I was called the day after I interviewed on site and was told that they would be making me an offer. At that point the recruiter (which was a different recruiter than the one that initially contacted me, but was the person that set everything up for the on-site interview) asked me what my current salary was and told me what I could expect in terms of salary and bonuses. They had an official offer finalized within about 3 days.

The total time from submitting my resume online to accepting an offer was only about 5 weeks, so it was pretty quick.

Negotiation Details – The negotiations started with the number I gave as my expected salary before I had the on-site interviews. The recruiter that was putting together the offer (it seemed that she was the one crafting the details and then it was put before a committee or something to be approved) indicated that the number I gave as a base salary was just a bit higher than what I'd probably get. She explained that a large portion of their compensation package was equity. She initially indicated that the base salary they would offer would be about 85-90% of what I had asked for. She also wanted to know what my current salary was. Since I was pretty comfortable with the numbers she was giving, I told her what my current salary was, but indicated that I lived in a much cheaper place to live than Seattle. I told her that my biggest concern would be the raised cost of living compared to where I was living currently.
When she got back to me with the final offer, it ended up being right around 95% of what I had asked for as a base salary. They also included a very large signing bonus and a big chunk of equity that would vest in a couple of years.
The offer also included 2 weeks of vacation that accrue with each pay period, as well as an additional 6 days of leave that are available at the beginning of each year. I asked about getting 3 weeks of vacation, but it was explained that it might not be a good idea to ask for that much for the first year (everyone gets 3 weeks plus the extra 6 days after they've completed a year). I explained that I just wanted to be sure to have enough vacation to take a week at Christmas since I would be starting late in the year. She talked to my future manager and made sure that was alright.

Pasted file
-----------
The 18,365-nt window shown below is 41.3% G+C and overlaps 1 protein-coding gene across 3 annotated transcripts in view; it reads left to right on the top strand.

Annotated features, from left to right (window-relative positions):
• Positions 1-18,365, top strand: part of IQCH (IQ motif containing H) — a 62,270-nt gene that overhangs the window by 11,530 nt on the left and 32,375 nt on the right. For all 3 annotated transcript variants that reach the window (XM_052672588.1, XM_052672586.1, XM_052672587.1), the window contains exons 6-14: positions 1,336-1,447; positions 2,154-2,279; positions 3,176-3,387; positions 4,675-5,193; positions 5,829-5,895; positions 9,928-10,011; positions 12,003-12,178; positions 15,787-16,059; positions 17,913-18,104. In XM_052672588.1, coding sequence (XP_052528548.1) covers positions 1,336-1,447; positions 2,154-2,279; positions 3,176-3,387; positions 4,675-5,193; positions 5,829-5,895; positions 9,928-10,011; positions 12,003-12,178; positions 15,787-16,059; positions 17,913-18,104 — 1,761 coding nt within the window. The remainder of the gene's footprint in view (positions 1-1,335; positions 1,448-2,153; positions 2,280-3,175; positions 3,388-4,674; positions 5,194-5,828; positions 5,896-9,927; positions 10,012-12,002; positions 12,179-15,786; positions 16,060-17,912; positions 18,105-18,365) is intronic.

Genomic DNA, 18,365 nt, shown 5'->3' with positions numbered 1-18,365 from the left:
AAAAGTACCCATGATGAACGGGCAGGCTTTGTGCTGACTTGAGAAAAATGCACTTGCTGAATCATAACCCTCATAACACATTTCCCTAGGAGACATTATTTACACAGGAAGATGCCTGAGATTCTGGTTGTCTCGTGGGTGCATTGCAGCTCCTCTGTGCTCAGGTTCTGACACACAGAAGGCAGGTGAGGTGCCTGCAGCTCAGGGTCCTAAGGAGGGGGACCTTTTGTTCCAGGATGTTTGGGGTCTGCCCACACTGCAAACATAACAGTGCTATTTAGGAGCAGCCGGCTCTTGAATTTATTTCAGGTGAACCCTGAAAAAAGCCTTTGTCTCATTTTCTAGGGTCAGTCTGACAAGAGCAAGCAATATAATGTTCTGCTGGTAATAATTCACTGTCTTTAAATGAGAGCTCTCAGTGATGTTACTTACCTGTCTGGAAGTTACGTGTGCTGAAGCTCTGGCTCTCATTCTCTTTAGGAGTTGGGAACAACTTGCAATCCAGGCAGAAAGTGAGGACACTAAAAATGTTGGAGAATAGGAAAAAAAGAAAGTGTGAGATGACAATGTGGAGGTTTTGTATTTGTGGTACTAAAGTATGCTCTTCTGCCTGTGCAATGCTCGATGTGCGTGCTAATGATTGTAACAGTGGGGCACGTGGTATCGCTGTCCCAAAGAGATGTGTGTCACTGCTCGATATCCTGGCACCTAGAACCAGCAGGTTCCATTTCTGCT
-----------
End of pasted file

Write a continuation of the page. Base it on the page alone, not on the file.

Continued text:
No other negotiations were had as the rest of the offer sounded pretty good and was quite a bit better than what I was currently getting (cost of living considered and all).

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4 people found this helpful

Declined Offer

Positive Experience

Difficult Interview

Brand Specialist Interview

Anonymous Interview Candidate
Seattle, WA (US)

I applied online and the process took 3 weeks - interviewed at Amazon.com in March 2014.

Interview Details I applied via the Amazon jobs portal and received an invitation to do a video-interview online a day or two later. This video interview was one sided - the webtool would show a question (text) and then record my response via webcam. Only 8 questions, one of which was case-ish (how would I price such and such). Other questions were "Tell us about a time when..."

Next round was a phone call with my future manager (I didn't know that at the time). A couple of "tell me about a time when..." questions with LOTS of follow-up questions. "Why did you do it that way? What would you have done differently? Why didn't you do it better the first time?" It was intense but I strongly disagree with most of the other reviewers here - it was not a negative experience, just intense. She really wanted to get a feel for my fit with Amazon's Leadership Principles.

A couple of days later I was invited out to the HQ in Seattle for a half-day of in-person interviews. I had 4 interviews and one "test". The interviews were exactly the same format as the phone call I described above, although I have to say they were downright positive interviews. I knew why they were digging so hard and didn't take the digging personally. I think because I recognized that fact, they turned out to be very fun conversations exploring why I did what and what could have been better. The "test" was 45 minutes of me working through pricing a list of products in Excel alone in a room. I have ZERO pricing experience and it wasn't hard to pick up.

I got the offer three days later. An incredibly generous offer, I may add.

My advice to any interviewers with Amazon: Don't take their digging personally. They're trying to understand you, not judge you. It may feel like the same thing, but it's not. If you keep that perspective, interviewing with Amazon can be a lot of fun.

Interview Question – "Tell me about a time when..." questions with LOTS of follow-up questions. "Why did you do it that way? What would you have done differently? Why didn't you do it better the first time?"   Answer Question

Reason for Declining – I only declined because I received an offer for a more attractive role elsewhere. Everyone I interviewed with at Amazon was awesome, I had a great time, and the offer itself was very generous. I'm still kind of sick to my stomach for turning them down.